Dubya And Me

Over the years I wrote about George W. Bush that he wasn't to be taken lightly. His “aww, shucks” persona hid a sharp mind, constantly leading people to underestimate him.

As Walt Harrington mentions in his piece, Dubya and Me:

As he talked, I even thought about an old Saturday Night Live skit in which an amiable, bumbling President Ronald Reagan, played by Phil Hartman, goes behind closed doors to suddenly become a masterful operator in total charge at the White House. The transformation in Bush was that stunning to me.

As I've written more than once that Dubya's like that good ol' boy who will invite you into his home for a couple of cold ones and some poker, and you'll leave some time later a little drunk and lot lighter in the wallet.

As time has gone by and Obama has been put his stamp on the presidency, George W. Bush's image has been rehabilitated. Those highway billboards picturing a smiling and waving Bush and the tag line “Miss me yet?” may have been a bit of satire, but somehow I think more than a few people, including some Democrats, do indeed miss him.

Though Harrison had known Bush for a number of years, he didn't really understand him until he had the opportunity to have dinner with him at the White House one evening, an informal meal with just Bush, Harrison, and Mark McKinnon, Bush's campaign media adviser. As Harrison described it:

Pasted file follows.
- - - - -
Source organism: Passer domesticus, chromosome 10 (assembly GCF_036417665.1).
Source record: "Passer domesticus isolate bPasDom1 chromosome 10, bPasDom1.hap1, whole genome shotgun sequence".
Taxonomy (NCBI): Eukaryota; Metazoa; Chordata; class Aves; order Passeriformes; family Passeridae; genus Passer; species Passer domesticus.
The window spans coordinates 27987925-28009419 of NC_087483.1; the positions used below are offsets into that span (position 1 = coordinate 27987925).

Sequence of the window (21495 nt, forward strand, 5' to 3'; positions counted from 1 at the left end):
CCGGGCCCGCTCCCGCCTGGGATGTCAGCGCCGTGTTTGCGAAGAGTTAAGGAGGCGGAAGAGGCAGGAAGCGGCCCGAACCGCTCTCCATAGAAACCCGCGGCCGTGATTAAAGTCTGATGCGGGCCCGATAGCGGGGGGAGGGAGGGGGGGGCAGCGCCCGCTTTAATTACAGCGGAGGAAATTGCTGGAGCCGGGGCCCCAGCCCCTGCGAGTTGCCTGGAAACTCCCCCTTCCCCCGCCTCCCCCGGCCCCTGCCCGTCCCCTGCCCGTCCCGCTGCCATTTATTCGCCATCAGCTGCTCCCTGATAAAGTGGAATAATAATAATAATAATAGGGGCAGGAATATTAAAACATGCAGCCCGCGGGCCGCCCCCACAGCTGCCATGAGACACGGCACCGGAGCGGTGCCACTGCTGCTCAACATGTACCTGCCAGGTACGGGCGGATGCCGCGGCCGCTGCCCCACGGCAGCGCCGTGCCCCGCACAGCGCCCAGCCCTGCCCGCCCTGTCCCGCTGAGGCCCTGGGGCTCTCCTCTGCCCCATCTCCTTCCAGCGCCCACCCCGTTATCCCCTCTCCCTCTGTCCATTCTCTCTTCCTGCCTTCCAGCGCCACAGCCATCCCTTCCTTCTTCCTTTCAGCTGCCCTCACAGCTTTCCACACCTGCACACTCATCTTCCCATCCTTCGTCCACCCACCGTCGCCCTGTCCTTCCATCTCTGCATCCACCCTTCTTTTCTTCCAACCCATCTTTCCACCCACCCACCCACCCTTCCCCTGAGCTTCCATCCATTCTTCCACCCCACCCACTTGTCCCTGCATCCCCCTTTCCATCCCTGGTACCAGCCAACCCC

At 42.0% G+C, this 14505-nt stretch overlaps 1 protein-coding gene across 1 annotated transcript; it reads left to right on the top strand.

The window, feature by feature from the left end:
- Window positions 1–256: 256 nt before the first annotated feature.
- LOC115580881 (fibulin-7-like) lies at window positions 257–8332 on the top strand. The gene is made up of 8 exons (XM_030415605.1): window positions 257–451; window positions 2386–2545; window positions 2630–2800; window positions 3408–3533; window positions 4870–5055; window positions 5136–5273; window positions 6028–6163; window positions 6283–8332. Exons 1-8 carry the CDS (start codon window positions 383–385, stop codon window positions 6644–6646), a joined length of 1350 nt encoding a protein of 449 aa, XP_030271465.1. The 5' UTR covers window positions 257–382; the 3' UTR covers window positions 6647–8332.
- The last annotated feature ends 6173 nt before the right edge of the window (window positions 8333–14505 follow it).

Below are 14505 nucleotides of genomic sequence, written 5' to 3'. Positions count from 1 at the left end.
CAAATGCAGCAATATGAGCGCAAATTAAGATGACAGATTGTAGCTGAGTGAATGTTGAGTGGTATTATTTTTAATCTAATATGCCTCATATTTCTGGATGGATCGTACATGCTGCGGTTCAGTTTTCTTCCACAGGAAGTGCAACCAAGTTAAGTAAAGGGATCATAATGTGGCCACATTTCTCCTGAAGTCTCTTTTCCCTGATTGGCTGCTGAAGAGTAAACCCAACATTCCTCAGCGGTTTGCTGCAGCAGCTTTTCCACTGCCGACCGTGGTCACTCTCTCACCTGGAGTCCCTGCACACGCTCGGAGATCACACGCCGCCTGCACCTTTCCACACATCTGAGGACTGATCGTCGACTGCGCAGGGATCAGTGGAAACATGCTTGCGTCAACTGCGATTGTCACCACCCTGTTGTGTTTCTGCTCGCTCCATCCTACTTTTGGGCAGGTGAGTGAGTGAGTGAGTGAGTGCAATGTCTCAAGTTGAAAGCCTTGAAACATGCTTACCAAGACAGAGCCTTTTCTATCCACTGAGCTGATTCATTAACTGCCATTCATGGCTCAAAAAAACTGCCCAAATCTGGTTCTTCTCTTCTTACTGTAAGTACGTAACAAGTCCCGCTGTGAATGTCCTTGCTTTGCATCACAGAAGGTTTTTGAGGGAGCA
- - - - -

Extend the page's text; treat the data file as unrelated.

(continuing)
I left the White House in a daze. I even got lost in the pitch-black darkness and had to drive around the small parking lot for a few minutes to find my way to the gate. I called my wife, and she asked how the evening had gone. I couldn’t answer.

“I’ve never known you to be speechless,” she said, genuinely surprised.

I finally said, “It was like sitting and listening to Michael Jordan talk basketball or Pavarotti talk opera, listening to someone at the top of his game share his secrets.”

It wouldn't surprise me in the least to find others have found themselves feeling exactly the same thing after spending time with Bush, even now, despite the fact that he's been out of office for over two-and-a-half years.

One of the things that surprised Harrison: Bush is a voracious reader. Most of what he read was historical non-fiction. As Harrison tells us, his understanding of history, particularly those parts made by his predecessors, helped him understand the broader context of what he had to deal with as President. It's a shame the present occupant of the White House lacks even a modicum of that understanding.

Is it any wonder George W. Bush is looking better every day as we look back upon his presidency?